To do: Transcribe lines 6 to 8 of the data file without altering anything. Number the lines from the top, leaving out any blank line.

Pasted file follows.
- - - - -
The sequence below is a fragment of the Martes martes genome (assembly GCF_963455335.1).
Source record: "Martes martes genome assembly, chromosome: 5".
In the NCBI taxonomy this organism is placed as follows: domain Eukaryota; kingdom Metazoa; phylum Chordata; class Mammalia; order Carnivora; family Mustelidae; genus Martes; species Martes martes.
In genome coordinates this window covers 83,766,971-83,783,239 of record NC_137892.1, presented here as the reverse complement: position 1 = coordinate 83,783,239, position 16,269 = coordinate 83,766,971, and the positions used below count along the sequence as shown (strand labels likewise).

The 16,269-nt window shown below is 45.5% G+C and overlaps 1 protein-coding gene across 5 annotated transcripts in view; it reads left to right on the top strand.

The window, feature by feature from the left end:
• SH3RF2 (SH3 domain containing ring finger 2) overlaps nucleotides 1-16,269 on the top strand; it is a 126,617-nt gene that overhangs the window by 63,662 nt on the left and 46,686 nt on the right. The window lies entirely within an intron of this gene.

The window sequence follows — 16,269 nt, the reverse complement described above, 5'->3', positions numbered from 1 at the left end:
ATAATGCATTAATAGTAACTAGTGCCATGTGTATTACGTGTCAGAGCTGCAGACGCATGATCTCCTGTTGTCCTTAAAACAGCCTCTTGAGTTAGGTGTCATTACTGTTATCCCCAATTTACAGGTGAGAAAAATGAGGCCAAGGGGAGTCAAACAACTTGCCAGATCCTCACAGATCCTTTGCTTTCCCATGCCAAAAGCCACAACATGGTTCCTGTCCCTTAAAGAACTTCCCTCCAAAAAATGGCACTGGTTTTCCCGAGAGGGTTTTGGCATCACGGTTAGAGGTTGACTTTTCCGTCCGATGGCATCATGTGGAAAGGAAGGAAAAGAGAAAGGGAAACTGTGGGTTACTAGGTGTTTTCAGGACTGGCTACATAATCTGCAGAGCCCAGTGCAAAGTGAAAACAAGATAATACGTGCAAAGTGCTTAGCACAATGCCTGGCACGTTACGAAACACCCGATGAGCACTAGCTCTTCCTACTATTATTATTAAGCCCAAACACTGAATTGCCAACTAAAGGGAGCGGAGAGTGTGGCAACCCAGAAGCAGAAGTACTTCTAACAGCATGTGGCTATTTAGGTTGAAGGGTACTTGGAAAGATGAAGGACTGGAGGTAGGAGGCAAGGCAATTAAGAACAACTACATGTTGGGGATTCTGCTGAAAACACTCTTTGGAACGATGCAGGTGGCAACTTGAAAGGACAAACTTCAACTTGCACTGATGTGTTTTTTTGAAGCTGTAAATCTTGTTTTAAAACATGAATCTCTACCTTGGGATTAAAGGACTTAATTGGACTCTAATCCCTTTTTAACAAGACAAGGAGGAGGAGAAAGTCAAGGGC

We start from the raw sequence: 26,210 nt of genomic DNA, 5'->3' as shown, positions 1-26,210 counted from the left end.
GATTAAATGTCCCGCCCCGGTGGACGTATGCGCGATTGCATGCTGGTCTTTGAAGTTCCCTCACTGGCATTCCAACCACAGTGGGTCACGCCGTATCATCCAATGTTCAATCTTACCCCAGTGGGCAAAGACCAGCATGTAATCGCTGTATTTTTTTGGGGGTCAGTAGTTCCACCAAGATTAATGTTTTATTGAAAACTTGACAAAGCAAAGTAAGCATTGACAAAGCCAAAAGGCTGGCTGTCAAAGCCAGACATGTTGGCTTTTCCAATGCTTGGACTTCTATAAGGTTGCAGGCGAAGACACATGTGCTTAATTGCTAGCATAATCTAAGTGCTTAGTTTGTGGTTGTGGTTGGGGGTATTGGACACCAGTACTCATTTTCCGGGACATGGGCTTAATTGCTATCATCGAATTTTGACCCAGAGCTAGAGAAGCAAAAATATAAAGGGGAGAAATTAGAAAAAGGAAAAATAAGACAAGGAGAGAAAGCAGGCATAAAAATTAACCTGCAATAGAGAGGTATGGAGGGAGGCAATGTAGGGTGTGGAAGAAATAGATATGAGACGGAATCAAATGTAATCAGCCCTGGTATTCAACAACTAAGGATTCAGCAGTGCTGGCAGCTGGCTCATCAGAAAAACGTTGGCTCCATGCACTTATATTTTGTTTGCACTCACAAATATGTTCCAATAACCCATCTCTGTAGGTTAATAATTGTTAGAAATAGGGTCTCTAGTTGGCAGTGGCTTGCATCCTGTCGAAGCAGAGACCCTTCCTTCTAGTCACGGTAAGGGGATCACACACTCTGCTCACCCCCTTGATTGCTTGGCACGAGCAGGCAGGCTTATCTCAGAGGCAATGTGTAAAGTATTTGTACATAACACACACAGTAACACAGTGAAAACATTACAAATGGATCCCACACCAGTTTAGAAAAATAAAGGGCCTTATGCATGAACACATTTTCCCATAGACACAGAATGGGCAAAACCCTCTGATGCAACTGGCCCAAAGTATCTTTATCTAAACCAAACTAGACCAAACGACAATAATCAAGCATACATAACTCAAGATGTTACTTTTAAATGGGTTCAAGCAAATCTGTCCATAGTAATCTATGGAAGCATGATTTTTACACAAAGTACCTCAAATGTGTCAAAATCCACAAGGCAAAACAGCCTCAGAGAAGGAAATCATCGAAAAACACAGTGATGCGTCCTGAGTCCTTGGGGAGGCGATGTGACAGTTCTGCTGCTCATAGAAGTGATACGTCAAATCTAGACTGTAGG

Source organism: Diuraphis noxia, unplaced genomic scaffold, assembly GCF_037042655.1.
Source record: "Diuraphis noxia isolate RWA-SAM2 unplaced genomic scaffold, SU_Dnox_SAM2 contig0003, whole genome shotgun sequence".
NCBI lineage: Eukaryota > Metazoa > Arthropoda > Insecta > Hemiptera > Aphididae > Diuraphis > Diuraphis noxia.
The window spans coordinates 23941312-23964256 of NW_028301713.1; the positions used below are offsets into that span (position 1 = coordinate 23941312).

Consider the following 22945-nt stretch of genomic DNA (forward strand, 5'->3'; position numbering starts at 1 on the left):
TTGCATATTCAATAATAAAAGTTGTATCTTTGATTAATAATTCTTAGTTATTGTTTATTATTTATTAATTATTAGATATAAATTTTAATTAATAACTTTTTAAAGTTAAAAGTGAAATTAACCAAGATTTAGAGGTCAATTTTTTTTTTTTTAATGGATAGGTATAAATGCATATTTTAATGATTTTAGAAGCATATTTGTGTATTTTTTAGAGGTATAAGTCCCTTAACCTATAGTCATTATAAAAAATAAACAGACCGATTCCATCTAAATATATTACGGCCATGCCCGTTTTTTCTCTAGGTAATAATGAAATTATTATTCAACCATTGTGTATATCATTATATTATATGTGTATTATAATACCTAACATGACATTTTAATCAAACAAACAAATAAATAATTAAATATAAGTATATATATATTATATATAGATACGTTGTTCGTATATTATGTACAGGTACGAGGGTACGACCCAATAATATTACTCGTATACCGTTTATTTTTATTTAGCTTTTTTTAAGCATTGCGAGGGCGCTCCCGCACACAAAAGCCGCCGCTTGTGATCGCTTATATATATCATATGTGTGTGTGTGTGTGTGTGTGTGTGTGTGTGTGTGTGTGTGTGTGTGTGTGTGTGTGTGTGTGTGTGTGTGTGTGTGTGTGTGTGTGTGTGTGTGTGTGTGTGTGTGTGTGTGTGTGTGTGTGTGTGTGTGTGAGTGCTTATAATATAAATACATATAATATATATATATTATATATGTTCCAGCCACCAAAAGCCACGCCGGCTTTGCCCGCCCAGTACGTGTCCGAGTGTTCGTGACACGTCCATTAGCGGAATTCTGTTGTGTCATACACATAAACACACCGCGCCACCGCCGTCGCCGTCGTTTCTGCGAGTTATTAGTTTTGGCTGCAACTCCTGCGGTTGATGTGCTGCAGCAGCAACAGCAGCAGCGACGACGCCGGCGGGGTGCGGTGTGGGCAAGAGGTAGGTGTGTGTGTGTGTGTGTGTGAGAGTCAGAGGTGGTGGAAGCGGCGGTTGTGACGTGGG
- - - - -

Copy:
The window, feature by feature from the left end:
• SH3RF2 (SH3 domain containing ring finger 2) overlaps nucleotides 1-16,269 on the top strand; it is a 126,617-nt gene that overhangs the window by 63,662 nt on the left and 46,686 nt on the right. The window lies entirely within an intron of this gene.

The window sequence follows — 16,269 nt, the reverse complement described above, 5'->3', positions numbered from 1 at the left end: